By Derek Johnson
On March 27, 2020, the President signed House Bill 748 – Coronavirus Aid, Relief, and Economics Security Act or CARES Act into law. The CARES Act consists of relief for small businesses, relief for and temporary changes to unemployment insurance benefits, individual recovery rebates, credits and deferred payment of certain employment taxes, various sections addressing America’s health care system, and certain relief for large businesses. However, this article will be addressing the relief available to small businesses, the Paycheck Protection Program.
Paycheck Protection Program
The Paycheck Protection Program is described in Division A; Title I of the CARES Act. It modifies Section 7(a) of the Small Business Act (15 USC 636(a)) to include a new form of loan that the Small Business Association (SBA) is authorized to give to Small Businesses.
The Paycheck Protection Program loan is available to most businesses that employ under 500 full time employees, and in some cases, businesses with over 500 employees.
Maximum Loan Available
The maximum loan that is available to eligible employers is the lesser of 2.5 times the employer’s average monthly payroll costs over the 1-year period before the date on which the loan is made, and $10 million. After receiving the proceeds of the loan, small businesses can use the funds to pay for:
1) payroll costs;
2) costs related to continuation of group health care benefits;
3) employee salaries;
4) payments of interest on mortgage obligations;
6) utilities; and
7) interest on other obligations incurred before the loan was originated.
The Paycheck Protection Program loan will be a non-recourse loan against the employer (unless the employer uses it for purposes other than the purposes listed above); will have no fees associated with it; will not require personal guarantees or collateral; and will be subject to significant forgiveness after 8 weeks.
As described above, the Paycheck Protection Program contains a potentially significant portion of loan forgiveness. After receiving the loans proceeds described above (2.5x average monthly payroll costs) any amount that the business spends during the subsequent 8 weeks on the covered costs (described in 1-7 above) will be forgiven from the total loan principal. For example, if a business receives $200,000 in proceeds based upon their average monthly payroll costs, and over the subsequent 8 weeks spends $180,000 on covered cost, then $180,000 of the $200,000 loan will be forgiven and the remaining $20,000 will be a loan amortized over not longer than 10 years at not more than 4% interest. What’s better is that the forgiven loan amount will not be includable as taxable income.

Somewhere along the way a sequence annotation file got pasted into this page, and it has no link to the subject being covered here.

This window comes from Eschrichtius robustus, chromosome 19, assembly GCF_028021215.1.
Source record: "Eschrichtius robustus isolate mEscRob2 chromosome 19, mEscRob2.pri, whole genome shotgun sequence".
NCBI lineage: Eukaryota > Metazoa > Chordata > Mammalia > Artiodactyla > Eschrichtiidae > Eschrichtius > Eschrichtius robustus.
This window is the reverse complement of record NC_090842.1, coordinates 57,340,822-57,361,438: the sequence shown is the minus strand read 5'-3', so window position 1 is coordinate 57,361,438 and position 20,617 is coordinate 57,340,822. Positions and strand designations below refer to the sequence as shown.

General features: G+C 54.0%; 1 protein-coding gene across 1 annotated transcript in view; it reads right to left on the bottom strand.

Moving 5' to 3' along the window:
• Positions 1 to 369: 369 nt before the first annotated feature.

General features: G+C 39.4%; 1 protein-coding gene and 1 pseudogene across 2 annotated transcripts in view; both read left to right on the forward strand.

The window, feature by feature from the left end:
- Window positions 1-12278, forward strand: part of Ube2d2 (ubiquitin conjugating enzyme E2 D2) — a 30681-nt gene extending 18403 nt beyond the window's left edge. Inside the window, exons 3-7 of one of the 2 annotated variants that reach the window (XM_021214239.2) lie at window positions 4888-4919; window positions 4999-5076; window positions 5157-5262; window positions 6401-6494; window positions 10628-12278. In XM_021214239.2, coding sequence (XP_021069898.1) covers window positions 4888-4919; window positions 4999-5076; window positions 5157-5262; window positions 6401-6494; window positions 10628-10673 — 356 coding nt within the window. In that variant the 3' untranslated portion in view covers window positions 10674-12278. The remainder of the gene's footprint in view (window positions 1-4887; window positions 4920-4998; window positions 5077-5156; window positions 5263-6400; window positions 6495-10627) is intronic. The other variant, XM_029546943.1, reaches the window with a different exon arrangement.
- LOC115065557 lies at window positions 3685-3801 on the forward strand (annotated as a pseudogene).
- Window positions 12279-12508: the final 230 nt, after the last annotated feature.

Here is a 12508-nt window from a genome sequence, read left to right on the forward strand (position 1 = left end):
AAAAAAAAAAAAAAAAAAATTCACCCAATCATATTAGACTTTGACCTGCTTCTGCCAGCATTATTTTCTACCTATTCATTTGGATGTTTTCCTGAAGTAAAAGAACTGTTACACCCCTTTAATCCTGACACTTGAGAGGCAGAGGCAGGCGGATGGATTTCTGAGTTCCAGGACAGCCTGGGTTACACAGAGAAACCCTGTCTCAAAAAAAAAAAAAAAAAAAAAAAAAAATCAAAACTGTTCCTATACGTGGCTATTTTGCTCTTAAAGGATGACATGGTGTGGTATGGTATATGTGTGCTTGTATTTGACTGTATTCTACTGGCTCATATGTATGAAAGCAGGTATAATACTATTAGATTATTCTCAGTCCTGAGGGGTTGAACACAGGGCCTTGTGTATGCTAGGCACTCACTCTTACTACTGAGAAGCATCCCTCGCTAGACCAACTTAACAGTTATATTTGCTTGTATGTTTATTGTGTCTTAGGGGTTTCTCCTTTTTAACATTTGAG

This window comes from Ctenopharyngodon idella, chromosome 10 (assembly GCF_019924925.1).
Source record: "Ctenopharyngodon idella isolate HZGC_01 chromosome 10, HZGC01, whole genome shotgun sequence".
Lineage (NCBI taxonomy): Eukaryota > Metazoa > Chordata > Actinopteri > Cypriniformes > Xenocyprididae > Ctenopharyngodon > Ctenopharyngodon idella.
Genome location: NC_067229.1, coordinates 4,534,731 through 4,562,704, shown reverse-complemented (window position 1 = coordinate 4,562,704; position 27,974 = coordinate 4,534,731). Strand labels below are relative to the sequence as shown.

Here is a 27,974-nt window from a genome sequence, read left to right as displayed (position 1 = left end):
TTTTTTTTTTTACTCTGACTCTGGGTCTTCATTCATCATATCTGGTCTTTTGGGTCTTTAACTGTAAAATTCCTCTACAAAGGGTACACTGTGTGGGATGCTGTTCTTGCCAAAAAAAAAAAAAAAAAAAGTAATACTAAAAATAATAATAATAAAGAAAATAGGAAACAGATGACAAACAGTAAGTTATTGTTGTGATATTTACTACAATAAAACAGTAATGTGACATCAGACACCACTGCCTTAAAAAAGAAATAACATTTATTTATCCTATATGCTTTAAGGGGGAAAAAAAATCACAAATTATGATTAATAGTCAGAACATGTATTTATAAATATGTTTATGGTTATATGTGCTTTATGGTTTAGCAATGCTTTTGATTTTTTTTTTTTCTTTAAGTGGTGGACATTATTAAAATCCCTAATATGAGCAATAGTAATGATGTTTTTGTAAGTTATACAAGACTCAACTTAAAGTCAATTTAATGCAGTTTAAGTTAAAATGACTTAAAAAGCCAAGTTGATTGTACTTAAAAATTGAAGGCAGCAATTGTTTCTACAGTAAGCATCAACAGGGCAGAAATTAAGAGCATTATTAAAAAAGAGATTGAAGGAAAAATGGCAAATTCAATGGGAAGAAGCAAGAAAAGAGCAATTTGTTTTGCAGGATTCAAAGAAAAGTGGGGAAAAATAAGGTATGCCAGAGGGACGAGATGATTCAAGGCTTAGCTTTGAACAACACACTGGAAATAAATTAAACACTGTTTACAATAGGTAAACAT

Reduction in Forgiveness
The amount forgiven may be reduced based upon a business’ reduction in full time employees and/or reduction in salaries of employees. For reductions based on reduction of full time employees, the forgiveness will be reduced by a percent as calculated by dividing the businesses average number of full time employees employed during the 8 week period subsequent receiving the loan, by the average number of full time employees employed during the period of February 15, 2019 to June 30 , 2019. For example if a business has 90 full time employees employed during the 8-week period subsequent to receiving the loan, but had 100 full time employees between February 15, 2019 and June 30, 2019 then since the amount of employees during the 8 week period is 90% of the employees that were employed during the February 15, 2019 to June 30, 2019, the overall forgiveness would be 90% of the amount that would otherwise be forgiven. So, if a business would have otherwise had $100,000 forgiven, but had only 90% full time employees employed when compared to a year prior, only 90% of the $100,000 would be forgiven, or $90,000. There are a few other alternate formulas for determining reduced forgiveness, based on other factors. In addition, forgiveness is reduced by any amount of employee salary that has been reduced in excess of 25% during the 8-week period subsequent receiving the loan, when compared to the prior full quarter. Reductions of forgiveness can be avoided if the business eliminates the reduction in number of full-time employees and has eliminated the reductions of wages by June 30, 2020.
A business should apply through an SBA Approved Lender. The application process will likely vary by vendor, so please contact your bank to find out what steps your business needs to take to apply.
This program seems to be a must utilize program for all small businesses that are experiencing economic hardships due to the coronavirus crisis. Due to this program’s recent release, it is expected that guidance, clarifications, or changes in interpretation may be released.
As always, if you have any questions regarding a business law matter, please feel free to reach out to us. Our experienced attorneys have the knowledge and expertise to help you navigate through the uncertainty of the Covid-19 virus. Virtual consultations are available. Stay safe.